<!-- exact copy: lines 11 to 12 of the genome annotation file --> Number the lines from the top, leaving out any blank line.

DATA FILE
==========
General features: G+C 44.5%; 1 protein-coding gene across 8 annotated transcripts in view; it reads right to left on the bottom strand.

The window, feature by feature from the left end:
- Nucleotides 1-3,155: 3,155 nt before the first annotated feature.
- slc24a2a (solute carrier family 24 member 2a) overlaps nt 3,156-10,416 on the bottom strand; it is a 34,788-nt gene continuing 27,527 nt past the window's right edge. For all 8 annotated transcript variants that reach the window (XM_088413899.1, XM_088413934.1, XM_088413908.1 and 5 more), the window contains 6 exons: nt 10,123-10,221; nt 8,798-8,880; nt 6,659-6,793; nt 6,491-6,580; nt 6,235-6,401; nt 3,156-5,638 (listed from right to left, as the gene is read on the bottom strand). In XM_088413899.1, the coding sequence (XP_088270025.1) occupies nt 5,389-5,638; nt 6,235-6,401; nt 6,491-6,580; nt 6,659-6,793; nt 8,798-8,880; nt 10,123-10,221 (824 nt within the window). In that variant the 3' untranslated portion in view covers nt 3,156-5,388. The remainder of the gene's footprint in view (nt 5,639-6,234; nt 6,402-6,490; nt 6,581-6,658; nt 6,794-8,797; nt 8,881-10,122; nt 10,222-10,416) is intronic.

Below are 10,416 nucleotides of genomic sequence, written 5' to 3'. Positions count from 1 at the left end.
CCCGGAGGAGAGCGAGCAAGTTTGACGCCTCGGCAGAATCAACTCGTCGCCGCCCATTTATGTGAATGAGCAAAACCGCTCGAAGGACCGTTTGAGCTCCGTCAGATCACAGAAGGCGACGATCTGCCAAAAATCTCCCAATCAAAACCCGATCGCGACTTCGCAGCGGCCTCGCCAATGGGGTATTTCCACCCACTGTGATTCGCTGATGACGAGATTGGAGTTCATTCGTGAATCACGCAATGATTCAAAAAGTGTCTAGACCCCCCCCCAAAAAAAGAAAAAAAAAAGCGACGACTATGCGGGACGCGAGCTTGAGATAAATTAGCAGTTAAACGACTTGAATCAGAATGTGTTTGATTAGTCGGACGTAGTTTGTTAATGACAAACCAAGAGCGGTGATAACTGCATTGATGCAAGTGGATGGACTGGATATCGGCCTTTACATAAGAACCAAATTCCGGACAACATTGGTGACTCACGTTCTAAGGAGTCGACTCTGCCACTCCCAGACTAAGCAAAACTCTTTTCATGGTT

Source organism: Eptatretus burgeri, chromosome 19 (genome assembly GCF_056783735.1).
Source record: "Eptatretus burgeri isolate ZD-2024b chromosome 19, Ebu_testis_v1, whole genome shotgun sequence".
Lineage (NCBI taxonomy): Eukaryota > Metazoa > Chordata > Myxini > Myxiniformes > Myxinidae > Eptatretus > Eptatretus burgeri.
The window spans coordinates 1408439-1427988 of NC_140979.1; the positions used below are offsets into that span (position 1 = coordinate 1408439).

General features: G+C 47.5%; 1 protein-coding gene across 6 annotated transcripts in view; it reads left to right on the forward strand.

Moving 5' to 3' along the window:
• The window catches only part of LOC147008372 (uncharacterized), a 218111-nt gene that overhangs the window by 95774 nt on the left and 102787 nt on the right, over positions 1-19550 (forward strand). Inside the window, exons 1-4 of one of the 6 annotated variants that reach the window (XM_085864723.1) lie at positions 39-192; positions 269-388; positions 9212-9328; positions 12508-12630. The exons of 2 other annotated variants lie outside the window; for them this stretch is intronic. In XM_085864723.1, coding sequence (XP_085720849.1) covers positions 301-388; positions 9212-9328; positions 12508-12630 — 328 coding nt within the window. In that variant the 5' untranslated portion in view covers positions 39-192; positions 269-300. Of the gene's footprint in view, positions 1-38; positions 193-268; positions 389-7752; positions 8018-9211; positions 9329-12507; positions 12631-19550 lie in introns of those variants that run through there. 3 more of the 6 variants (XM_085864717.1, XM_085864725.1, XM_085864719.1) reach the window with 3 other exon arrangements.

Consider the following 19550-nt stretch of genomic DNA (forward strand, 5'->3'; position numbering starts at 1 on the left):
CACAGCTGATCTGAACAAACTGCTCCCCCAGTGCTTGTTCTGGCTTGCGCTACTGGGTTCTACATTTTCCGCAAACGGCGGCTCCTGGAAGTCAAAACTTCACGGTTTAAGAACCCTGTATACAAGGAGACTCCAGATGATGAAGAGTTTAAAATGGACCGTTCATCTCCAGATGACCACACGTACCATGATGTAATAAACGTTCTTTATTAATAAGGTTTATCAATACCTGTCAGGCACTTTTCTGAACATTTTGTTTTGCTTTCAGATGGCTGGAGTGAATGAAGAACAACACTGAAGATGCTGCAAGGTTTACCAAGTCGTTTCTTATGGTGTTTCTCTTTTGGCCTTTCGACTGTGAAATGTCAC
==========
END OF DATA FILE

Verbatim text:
General features: G+C 47.5%; 1 protein-coding gene across 6 annotated transcripts in view; it reads left to right on the forward strand.

Moving 5' to 3' along the window: